Hi Dan- yes, I understand the process is one that takes certain (maybe most?) proposals to the Historic Resources Board. However, in reporting the facts of how this decision was made, the Historic Resources Board was not involved. The decision was made by the staff. Right or wrong, that's how it went down.

I think your other comment about whether the sign is a mural or an advertisement is an interesting one. When does an image painted on a wall for advertising purposes become a mural? Just because the advertising purpose no longer exists, it automatically becomes a mural? It leads to the question, when does something become art? Would love to hear your thoughts on this.

Thanks for commenting.

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Avatar for user 'eweems'

eweems | December 12, 2011 at 8:53 p.m. ― 5 years, 3 months ago

Thank you Angela Carone for bringing our attention to this travesty. The Historic Resources Board is a joke in it's current incarnation. How are members of the board chosen? I'd like to get on that board.

And yes, this is now a historic "mural" not an advertisement.

I am looking forward to your follow-up on this Angela!

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Avatar for user 'DanSoderberg'

DanSoderberg | December 12, 2011 at 9:39 p.m. ― 5 years, 3 months ago

You are right. That is how it went down. The public's right to weigh in on this issue was circumvented. The HRB with its depth of expertise and professional credentials was cut out of the loop. Not good.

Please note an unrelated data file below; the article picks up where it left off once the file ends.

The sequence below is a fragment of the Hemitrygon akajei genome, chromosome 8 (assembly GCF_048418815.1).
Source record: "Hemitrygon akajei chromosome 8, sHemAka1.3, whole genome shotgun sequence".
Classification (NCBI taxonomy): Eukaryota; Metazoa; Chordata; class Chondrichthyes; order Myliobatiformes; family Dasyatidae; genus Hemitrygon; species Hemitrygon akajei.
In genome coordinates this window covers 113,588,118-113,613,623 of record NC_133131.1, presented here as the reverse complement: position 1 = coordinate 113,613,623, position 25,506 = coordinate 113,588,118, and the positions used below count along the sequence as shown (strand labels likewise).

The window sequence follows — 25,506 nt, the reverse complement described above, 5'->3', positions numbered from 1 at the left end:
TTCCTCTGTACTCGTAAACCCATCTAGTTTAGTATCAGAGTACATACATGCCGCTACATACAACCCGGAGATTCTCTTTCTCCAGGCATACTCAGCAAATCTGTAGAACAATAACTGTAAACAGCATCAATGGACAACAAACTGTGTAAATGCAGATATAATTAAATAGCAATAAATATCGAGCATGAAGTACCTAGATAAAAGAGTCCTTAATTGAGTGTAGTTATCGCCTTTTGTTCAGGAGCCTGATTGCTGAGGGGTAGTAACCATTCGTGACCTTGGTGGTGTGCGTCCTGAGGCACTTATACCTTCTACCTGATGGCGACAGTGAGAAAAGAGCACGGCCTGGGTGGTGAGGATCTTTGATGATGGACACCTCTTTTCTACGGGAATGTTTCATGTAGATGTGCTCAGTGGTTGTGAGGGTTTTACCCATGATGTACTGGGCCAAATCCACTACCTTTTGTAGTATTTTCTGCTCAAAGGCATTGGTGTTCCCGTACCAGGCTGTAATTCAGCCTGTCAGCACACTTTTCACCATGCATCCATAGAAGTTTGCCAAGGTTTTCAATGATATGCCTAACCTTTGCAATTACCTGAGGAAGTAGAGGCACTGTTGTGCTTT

The best discussion of the significance of signage that lives beyond it original purpose comes from the Keeper of the National Register through the Secretary of the interior. It is Preservation Brief #25. Something City Staff seems to have forgotten about.

It states clearly in the Preservation Brief historic signs sometimes become landmarks in themselves, almost without regard for the building to which they are attached, or the property on which they stand! Not according to City Staff!

Historic signs give continuity to public spaces, becoming part of the community memory. Furthermore, in an age of uniform franchise signs and generic signs, historic signs often attract by their individuality: by a clever detail, a daring use of color and motion and other references.

They give concrete details about daily life of a former era, and allow the past to speak to the present in ways that buildings by themselves do not.